The Flea Circus
Cockerill and Jon Marshall
Flea Circus - external signs and slogans.
Step Right Up! See
tiny real Fleas performing! There are many who doubt that these
performances existed but in fact even in fairly recent times
audiences would pay their sixpence to be amazed by real live
fleas pulling chariots, riding tricycles and even fighting duels
with perfectly crafted miniature swords. From humble beginnings,
the flea circus developed over its history to be among the most
popular and enduring of travelling shows.
As early as the
sixteenth century, the naturalist Thomas Muffet wrote of a
craftsman who fashioned a chain as long as a man's finger,
complete with lock and key, that were so small as to be pulled
along by a single flea. As well as this, the flea drew a tiny
coach made of gold, perfect in every way. Patrons could marvel
at the expert craftsmanship on display, highlighted by the tiny
flea, a familiar resident in households of the time. Such
displays of miniature manufacture continued into the nineteenth
century, but accounts of the time suggest that their popularity
was by then waning. By the 1830s, street entertainers had made a
small but ingenious change to the exhibition that would secure
its ongoing popularity. They changed the focus from the tiny
artefacts to the fleas themselves, and the displays were now
sold as exhibitions of performing or educated fleas.
Note the obligatory royal patronage as seen with many
The man really
responsible for the fame of the performing flea is the peerless
Louis Bertolotto. By 1832, the Italian-born impresario had
transformed the backstreet-curiosity of the performing flea into
an exhibition worthy of royalty. The Extraordinary Exhibition of
the Industrious Fleas debuted in London and consisted of a whole
programme of engaging feats performed solely by trained fleas.
Spectators (including, we are assured by Bertolotto, her Royal
Highness Princess Augusta) could witness 'A first rate Man of
War, of 120 guns...drawn by a single flea; two fleas, deciding
an affair of honour, sword in hand; and a gig drawn by a flea,
containing a lady and gentleman', among many others. Bertolotto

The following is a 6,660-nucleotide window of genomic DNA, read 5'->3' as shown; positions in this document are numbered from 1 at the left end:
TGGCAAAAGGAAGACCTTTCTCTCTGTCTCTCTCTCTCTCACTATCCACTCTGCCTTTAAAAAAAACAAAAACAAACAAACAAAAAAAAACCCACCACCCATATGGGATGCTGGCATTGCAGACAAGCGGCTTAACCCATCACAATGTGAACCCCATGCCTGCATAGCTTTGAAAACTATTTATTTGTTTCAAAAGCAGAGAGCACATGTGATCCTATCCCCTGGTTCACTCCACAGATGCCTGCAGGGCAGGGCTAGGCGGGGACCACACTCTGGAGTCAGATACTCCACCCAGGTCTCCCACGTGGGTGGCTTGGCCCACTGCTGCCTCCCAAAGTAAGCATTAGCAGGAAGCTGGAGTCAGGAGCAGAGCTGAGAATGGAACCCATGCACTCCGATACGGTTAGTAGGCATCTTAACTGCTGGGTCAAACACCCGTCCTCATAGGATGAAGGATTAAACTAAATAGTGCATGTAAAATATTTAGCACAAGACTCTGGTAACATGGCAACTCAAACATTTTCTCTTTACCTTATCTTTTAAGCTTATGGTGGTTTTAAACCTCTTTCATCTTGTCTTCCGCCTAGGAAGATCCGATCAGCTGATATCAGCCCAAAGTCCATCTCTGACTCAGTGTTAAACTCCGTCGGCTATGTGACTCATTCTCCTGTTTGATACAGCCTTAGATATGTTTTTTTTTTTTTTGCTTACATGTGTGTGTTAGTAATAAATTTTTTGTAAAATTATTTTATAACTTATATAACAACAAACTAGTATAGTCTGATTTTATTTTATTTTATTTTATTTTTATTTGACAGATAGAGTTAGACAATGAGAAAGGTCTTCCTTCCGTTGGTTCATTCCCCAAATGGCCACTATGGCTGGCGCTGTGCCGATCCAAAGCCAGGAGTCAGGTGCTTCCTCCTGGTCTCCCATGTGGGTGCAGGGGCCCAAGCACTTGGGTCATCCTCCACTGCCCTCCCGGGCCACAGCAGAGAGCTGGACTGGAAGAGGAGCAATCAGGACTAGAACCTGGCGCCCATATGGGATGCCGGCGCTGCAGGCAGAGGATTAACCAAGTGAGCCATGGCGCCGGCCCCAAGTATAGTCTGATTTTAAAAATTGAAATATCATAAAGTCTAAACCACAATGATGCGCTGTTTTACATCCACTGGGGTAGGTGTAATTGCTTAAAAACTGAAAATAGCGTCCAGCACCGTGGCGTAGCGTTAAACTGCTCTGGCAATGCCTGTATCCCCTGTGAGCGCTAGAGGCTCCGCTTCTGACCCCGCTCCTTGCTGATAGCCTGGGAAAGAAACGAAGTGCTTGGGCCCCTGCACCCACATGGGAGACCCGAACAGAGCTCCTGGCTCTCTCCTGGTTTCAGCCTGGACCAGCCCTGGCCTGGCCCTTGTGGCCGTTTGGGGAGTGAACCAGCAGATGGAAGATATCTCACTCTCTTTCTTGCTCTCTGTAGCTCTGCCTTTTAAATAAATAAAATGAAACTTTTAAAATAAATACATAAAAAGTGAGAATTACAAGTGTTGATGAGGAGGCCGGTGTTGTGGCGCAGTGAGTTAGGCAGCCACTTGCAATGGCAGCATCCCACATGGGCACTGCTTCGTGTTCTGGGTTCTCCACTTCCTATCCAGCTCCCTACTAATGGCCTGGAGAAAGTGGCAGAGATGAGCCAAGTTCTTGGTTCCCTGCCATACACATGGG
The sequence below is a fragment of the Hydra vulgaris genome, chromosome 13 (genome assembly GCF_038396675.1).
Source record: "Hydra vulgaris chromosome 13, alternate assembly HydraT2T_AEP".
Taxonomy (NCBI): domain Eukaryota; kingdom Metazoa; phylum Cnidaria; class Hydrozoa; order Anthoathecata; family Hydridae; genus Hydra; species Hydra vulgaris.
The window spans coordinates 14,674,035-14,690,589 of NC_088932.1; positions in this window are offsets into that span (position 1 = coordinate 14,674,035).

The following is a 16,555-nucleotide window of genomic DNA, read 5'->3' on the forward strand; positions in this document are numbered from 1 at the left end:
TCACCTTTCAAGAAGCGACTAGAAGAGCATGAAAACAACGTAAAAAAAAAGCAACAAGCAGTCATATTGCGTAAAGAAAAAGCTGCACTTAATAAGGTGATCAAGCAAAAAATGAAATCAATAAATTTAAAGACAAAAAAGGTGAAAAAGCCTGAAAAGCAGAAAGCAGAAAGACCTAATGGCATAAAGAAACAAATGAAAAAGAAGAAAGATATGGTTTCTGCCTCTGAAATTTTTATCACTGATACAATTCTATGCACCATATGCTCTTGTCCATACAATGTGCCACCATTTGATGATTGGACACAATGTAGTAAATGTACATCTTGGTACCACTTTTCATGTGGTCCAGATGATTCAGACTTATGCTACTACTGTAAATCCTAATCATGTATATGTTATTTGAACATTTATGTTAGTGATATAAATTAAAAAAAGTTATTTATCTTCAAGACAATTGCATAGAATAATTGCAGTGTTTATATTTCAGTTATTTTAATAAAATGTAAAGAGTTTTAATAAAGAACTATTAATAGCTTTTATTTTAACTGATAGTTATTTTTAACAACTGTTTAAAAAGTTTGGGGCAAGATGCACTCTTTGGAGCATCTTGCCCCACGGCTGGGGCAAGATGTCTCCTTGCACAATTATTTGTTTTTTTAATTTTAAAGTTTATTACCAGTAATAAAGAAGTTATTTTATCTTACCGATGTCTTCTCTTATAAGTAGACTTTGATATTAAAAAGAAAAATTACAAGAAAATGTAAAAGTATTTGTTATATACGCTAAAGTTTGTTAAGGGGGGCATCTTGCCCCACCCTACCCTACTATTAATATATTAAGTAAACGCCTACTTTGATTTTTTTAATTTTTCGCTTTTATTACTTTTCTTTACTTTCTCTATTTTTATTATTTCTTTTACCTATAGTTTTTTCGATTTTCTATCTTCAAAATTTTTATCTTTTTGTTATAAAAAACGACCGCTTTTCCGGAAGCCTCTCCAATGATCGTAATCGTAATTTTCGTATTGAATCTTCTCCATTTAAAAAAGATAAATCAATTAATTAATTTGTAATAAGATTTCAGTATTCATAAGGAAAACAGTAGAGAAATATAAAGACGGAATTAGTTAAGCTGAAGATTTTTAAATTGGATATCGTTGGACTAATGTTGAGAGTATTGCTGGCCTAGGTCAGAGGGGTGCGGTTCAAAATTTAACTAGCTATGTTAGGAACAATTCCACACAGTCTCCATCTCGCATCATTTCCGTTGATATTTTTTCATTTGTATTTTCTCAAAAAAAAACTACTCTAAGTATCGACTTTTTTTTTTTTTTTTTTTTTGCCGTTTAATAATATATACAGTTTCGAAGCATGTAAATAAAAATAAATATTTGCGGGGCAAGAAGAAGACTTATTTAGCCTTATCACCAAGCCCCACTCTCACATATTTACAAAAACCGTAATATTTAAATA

was still performing in the 1870s, now in the USA, and over his
history spawned many imitators. His showmanship and ingenuity
secured the legacy of the exhibition of the performing flea
which lasted another 100 years.
The late nineteenth
century saw the great age of the travelling circus; 'The Largest
Show on Earth' was rivalled by the flea exhibitors with 'The
Smallest Show on Earth', and the exhibition of performing fleas
became known as the Flea Circus.
Flea shows could
also be seen at exhibitions and seaside resorts throughout the
Victorian era. In Blackpool Professor Vidoco's Circus was
advertised at 42 Church Street as far back as 1887 and later
Blackpool hosted many such shows including those of Professors
Axel, Brown and Wood.
Rare detail of internal workings.
By the twentieth
century, the flea circus had grown to be a stalwart of the
fairground sideshows. The Testo family with Alf Testo and Vic
Jefferies were pre-eminent as Flea Circus proprietors on the
fairground. Len Tomlin had a well known Flea show at
Manchester's Belle Vue Amusement Park for some years.
An ideal exhibition
suitable for the whole family, flea circuses could keep
audiences returning year after year and continued in their
popularity up until the 1960s and 1970s. In fact, the reason for
the decline in the flea circus was not lack of public interest,
rather a lack of performers. As levels of household cleanliness
increased, and with the advent of modern insecticides and the
vacuum cleaner, human fleas, the only suitable subjects for the
flea circus, declined. According to most accounts, dog and cat
fleas simply lack the strength and stamina necessary to perform
the feats of the flea circus, so exhibitions around the country
were gradually forced to retire.
Although there are a
few performers still presenting shows with real animal fleas,
when available, modern audiences can still enjoy the fun of the
flea circus with Flea Circus Professors who use showmanship and
humbug to re-create all the fun of an Edwardian Flea Circus with
a touch of Barnum's bunkum.
Tim Cockerill - real
Flea Circus presenter and Zoologist is researching the history
of the Flea Circus and experimenting with performing fleas.
Jon Marshall is part
and is working to re-create and preserve the extraordinary world
of the sideshow.
handbill detailing the full activities of flea performance.
If you have a question you would like
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